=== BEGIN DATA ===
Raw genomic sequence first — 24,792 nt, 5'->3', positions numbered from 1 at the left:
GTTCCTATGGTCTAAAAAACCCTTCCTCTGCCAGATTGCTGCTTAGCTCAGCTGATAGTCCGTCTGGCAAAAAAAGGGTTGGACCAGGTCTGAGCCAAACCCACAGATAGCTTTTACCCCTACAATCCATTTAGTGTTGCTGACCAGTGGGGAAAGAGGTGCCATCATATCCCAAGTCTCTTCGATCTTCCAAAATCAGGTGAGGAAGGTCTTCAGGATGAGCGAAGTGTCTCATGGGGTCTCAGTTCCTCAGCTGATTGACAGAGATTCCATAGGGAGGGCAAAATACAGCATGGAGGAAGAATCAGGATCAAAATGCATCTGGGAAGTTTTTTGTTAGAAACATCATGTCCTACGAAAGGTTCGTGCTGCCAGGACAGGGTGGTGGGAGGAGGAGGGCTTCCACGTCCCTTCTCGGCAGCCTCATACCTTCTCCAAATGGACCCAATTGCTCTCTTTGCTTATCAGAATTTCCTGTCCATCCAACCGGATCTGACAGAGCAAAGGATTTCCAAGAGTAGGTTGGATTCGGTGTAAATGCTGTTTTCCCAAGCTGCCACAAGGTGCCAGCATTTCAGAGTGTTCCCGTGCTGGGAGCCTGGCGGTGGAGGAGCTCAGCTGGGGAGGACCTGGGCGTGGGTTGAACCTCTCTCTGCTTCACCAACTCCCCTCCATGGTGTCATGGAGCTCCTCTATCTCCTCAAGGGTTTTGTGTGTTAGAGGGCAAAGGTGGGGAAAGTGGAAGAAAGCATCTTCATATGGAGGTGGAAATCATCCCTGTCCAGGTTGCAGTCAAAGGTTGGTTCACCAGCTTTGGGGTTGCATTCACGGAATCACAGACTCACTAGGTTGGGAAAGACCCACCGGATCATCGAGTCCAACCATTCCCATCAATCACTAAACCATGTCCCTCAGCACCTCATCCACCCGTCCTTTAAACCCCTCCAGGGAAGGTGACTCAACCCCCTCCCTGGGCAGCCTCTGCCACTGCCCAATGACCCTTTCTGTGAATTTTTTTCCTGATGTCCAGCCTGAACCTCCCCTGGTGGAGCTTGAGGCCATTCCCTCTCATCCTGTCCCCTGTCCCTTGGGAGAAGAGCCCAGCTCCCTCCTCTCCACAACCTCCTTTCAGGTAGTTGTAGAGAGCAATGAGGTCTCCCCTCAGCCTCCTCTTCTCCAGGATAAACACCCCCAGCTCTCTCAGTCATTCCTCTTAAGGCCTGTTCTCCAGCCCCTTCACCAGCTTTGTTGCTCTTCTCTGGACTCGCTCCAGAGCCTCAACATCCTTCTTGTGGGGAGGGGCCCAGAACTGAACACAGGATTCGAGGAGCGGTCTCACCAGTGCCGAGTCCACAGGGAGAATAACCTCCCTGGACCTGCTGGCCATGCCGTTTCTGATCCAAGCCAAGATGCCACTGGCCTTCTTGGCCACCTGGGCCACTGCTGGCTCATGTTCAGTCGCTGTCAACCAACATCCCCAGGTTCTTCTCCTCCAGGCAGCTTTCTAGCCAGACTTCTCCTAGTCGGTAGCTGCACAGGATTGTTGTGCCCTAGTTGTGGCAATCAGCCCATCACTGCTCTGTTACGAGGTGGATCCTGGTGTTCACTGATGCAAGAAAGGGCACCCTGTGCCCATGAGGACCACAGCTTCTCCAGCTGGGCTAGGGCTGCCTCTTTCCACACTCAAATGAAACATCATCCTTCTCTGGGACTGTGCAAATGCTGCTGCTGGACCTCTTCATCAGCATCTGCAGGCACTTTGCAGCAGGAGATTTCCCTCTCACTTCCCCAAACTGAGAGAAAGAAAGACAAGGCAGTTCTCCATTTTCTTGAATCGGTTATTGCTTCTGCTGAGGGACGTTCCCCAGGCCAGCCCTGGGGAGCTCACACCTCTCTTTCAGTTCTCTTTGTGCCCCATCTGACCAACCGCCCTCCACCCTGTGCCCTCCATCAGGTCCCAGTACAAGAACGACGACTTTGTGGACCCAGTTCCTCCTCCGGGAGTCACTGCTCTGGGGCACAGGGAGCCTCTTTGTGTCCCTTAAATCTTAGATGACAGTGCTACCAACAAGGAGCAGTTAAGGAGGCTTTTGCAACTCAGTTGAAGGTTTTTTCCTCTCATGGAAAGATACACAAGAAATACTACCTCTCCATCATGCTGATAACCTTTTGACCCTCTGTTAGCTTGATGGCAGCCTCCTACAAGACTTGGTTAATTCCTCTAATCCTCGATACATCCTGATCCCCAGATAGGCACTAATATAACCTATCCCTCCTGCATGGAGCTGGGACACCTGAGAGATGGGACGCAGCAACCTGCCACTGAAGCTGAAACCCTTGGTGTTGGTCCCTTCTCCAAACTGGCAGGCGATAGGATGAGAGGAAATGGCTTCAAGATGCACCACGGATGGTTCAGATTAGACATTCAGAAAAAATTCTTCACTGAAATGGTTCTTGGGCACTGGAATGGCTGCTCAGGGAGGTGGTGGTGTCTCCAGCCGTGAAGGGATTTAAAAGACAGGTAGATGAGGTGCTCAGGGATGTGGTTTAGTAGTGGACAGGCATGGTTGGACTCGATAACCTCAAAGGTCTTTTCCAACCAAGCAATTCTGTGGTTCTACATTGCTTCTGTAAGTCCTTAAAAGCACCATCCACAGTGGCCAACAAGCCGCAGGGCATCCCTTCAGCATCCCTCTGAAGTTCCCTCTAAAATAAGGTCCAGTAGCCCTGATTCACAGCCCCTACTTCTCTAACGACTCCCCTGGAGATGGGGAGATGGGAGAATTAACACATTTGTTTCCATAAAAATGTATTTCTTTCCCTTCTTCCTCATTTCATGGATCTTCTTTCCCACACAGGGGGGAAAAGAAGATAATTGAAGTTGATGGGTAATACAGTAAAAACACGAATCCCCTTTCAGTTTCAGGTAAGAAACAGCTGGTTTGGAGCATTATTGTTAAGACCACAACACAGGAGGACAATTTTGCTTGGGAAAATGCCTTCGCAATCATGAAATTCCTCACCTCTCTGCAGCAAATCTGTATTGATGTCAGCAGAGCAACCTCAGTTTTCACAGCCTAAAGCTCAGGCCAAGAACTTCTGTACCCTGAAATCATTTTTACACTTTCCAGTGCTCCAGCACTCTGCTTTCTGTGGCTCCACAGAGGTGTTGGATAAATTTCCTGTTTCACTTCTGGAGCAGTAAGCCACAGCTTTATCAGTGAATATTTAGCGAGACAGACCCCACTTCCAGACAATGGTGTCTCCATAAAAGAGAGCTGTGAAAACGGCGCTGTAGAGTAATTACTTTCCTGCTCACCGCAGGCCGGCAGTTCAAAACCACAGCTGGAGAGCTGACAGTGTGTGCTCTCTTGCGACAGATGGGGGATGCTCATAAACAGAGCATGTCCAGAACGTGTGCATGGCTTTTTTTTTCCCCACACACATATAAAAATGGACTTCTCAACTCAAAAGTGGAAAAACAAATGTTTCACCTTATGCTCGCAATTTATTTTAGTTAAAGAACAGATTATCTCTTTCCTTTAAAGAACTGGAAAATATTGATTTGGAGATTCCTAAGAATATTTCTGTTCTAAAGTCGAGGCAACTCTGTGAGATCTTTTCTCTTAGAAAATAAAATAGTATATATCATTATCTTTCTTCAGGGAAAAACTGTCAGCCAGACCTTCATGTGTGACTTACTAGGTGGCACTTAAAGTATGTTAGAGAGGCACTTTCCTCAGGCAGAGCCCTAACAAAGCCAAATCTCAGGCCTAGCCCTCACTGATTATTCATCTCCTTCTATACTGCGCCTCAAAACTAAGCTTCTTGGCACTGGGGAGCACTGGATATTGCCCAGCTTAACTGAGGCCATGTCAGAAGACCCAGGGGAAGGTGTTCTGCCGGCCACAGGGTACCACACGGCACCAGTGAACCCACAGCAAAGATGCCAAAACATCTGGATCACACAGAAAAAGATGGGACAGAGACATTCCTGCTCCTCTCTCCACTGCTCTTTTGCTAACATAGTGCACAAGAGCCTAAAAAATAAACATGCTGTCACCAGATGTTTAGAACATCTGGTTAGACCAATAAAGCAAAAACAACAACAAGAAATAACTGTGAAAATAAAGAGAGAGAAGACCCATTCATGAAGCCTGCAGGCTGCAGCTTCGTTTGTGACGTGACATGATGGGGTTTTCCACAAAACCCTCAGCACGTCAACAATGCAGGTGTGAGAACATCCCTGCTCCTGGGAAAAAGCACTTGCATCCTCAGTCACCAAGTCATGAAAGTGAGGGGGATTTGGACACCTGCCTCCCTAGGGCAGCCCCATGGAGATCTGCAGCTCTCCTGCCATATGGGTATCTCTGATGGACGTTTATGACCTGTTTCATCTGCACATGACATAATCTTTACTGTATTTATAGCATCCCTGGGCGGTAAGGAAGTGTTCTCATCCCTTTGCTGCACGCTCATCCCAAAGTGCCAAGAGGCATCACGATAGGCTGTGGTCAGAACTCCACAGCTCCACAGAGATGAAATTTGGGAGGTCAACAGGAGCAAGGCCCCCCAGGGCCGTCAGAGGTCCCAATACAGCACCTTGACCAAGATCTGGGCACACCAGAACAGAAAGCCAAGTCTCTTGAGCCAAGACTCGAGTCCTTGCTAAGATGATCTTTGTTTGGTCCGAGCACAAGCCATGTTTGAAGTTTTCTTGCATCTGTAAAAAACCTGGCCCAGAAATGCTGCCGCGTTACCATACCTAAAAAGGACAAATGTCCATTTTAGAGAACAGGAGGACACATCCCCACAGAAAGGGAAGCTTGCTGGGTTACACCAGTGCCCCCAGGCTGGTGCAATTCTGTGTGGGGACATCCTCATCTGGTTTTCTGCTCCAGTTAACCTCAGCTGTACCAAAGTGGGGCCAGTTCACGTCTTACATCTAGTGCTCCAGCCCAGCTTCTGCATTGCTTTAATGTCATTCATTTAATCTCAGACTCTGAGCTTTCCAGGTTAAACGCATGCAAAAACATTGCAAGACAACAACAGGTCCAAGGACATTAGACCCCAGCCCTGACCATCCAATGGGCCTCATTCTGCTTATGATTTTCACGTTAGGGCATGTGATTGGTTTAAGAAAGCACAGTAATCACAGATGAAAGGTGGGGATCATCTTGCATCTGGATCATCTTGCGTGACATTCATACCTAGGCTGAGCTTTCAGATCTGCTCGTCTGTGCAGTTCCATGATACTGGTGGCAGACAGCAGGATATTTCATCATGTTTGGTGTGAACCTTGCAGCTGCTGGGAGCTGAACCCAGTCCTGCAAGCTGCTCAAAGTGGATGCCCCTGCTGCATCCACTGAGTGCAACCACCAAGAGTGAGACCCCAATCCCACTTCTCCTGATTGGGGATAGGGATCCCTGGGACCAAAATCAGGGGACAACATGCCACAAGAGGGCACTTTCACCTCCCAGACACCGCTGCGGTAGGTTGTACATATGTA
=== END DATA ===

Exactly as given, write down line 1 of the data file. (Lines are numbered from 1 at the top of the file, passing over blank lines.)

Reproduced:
Raw genomic sequence first — 24,792 nt, 5'->3', positions numbered from 1 at the left: